Maureen Dowd:  The Post-Trump Political Press!

Blue state: Why Democrats seem so worried - Columbia Journalism Review

Dear Commons Community,

New York Times columnist, Maureen Dowd, has a piece today warning the press and liberals that there is not supposed to be a partisan relationship between them.  She rails that now that Trump is no longer president, it is critical for the press to establish its independence and beware partisanship to Democratic Party and liberal causes. Here is an excerpt.

“It was so enthralling and gratifying to assail Donald Trump as a liar and misogynist that it was bound to be jarring when the beast slouched out of town and liberals had to relearn the lesson that reporters don’t — or shouldn’t — suit up for the blue team.

…The truth is, many on the left don’t understand what a reporter is.

They loathe Fox News but assume that the mainstream media are basically on their side, the same way Fox commentators are on Trump’s, laying the groundwork for him to start his second coming at CPAC this weekend.

For the left, over the past four years, a reporter has been an ally and a superhero comrade in the epic mission of destroying Donald Trump. Liberals lionized any cable hosts and runaway Republicans who blasted Trump, even if they had previously been on the G.O.P. payroll, selling the Iraq war and Sarah Palin.

Let’s be honest. It’s a lot more pleasant to be hailed by the left than demonized, as you are during periods when you’re holding a Democratic president to account, because the left can be just as nasty as the right.

When I went to the Vanity Fair Oscar party with A.G. Sulzberger in 2017, movie stars rushed up to thank him for fighting President Trump. Over and over again, he explained that it was not the mission of The New York Times to be part of the resistance. Rather, he said, the paper would be straight and combat lies with the truth.

As the Trump years went on and the outrages piled up, with the renegade president making it clear that he would not be bound by decency or legality, the left declared it a national emergency and acted as though all journalistic objectivity should be suspended. Some thought that the media should ignore Trump’s news conferences and tweets and that the only legitimate interview with Trump was one where you stabbed him in the eye with a salad fork.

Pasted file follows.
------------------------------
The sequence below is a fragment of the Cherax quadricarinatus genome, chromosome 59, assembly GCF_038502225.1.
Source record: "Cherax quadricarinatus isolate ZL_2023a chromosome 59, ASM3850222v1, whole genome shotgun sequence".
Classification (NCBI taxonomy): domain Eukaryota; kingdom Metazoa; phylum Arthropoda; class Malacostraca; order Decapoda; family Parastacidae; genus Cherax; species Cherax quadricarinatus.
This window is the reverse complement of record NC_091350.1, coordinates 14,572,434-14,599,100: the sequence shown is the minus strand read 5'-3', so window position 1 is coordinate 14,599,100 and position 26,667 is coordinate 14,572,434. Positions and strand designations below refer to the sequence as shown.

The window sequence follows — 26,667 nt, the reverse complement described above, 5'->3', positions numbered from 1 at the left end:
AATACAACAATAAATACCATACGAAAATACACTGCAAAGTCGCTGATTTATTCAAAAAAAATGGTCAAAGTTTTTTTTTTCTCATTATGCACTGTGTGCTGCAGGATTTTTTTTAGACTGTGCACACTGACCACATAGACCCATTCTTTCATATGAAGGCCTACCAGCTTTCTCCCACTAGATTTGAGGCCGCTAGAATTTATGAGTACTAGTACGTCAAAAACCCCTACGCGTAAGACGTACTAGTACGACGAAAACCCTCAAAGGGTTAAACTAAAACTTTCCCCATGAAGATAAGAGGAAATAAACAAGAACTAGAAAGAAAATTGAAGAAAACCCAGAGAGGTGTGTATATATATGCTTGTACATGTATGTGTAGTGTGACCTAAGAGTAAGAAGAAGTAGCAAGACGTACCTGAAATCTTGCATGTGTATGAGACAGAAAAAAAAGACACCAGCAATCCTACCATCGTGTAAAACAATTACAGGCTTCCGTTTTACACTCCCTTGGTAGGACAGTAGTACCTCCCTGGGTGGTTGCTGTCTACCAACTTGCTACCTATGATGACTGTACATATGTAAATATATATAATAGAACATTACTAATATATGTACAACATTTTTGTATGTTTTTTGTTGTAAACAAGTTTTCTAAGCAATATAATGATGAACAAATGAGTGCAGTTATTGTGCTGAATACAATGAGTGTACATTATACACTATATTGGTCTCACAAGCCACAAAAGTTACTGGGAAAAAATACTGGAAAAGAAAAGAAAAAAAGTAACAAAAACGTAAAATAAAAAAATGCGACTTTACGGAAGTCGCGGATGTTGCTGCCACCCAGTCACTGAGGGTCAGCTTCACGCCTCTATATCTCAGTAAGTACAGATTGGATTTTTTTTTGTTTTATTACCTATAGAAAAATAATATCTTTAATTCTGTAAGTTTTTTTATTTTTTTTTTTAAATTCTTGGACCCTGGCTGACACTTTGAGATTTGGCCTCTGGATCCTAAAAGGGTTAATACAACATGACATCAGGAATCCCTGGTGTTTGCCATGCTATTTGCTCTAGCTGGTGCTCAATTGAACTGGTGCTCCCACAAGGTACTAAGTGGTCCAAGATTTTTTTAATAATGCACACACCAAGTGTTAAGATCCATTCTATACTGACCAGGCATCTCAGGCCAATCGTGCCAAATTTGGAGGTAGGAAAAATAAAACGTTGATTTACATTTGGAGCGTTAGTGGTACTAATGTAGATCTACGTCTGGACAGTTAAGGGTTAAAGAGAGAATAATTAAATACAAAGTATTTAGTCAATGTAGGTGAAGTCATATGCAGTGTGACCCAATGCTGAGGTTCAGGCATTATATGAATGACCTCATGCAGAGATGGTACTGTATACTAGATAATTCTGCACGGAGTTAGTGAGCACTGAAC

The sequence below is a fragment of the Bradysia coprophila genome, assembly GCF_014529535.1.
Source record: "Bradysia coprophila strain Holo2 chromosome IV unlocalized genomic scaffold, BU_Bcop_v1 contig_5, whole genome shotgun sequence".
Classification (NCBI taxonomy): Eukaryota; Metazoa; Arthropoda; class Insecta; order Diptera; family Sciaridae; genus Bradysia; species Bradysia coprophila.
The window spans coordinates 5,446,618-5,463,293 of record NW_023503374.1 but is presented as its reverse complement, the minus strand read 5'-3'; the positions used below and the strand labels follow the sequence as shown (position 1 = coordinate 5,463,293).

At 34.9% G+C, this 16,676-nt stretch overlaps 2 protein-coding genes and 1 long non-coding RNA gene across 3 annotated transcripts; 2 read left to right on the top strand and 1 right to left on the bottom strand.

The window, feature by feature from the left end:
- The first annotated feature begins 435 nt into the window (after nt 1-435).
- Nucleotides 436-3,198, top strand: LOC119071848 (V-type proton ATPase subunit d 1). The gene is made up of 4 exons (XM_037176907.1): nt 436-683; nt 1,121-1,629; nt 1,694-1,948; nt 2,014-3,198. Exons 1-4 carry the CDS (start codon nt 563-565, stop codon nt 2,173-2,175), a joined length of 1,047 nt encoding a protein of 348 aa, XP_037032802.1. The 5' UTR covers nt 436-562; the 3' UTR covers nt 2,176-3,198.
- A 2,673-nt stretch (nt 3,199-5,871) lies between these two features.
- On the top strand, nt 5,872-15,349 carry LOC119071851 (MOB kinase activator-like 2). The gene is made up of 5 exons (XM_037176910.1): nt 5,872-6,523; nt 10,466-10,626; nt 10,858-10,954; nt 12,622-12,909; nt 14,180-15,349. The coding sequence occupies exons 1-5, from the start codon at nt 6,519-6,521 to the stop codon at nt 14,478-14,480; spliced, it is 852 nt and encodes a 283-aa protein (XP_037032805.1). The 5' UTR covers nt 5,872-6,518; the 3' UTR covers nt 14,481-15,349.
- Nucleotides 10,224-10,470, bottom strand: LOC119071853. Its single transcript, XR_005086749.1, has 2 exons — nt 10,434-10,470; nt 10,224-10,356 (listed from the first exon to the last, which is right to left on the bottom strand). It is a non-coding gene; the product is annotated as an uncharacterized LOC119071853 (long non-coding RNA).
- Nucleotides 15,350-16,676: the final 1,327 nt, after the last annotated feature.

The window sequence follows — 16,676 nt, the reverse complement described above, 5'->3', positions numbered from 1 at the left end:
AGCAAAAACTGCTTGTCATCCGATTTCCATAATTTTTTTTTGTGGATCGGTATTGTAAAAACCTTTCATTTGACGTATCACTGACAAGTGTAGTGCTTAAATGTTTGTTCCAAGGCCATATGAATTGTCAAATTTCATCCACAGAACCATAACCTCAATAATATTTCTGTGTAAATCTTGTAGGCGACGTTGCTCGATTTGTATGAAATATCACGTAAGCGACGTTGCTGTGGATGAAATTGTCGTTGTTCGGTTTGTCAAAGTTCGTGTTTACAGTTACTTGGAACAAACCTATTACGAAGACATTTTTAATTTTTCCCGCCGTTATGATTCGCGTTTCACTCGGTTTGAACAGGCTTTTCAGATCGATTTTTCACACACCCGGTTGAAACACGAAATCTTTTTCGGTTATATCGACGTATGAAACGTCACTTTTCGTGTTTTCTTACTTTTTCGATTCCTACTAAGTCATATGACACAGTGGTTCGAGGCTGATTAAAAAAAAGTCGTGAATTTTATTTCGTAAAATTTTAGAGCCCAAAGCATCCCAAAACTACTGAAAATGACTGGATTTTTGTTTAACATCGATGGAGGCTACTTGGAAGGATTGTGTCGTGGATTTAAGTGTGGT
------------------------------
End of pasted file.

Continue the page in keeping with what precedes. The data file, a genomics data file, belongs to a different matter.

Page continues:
Many reporters offered sharp opinions; the kind not seen before in covering a president. The tango between Trump and the media — his most passionate relationship — was as poisonous as it was profitable. For reporters, who hadn’t been this chic since Ben Bradlee battled Richard Nixon, fat cable, book and movie contracts flooded in. CNN was on “Breaking News” for four years straight, thanks to Trump’s dark genius at topping himself with outlandish narratives.

Lines were blurred that would inevitably need to snap back when normality was restored.

Some of the new assertiveness was good and should continue. After many years when I had to comb the thesaurus to find a synonym for “liar” to use about Dick Cheney, The Times finally allowed us to call high-ranking politicians who lied, liars. Thank you, Donald Trump!

But the press, bathed in constant adulation and better remuneration, will have a tough adjustment. A whole generation of journalists was reared in the caldera that was Trump’s briefing room.

Some Washington reporters have been worried about this for some time, that the left would “work the refs,” as one put it, and turn on the media and attack if they dared to report something that could endanger the Republic (a.k.a. hurt a Democrat).

But the role of the press in a functioning democracy is as watchdog, not partisan attack dog. Politicians have plenty of people spinning for them. They don’t need the press doing that, too.”





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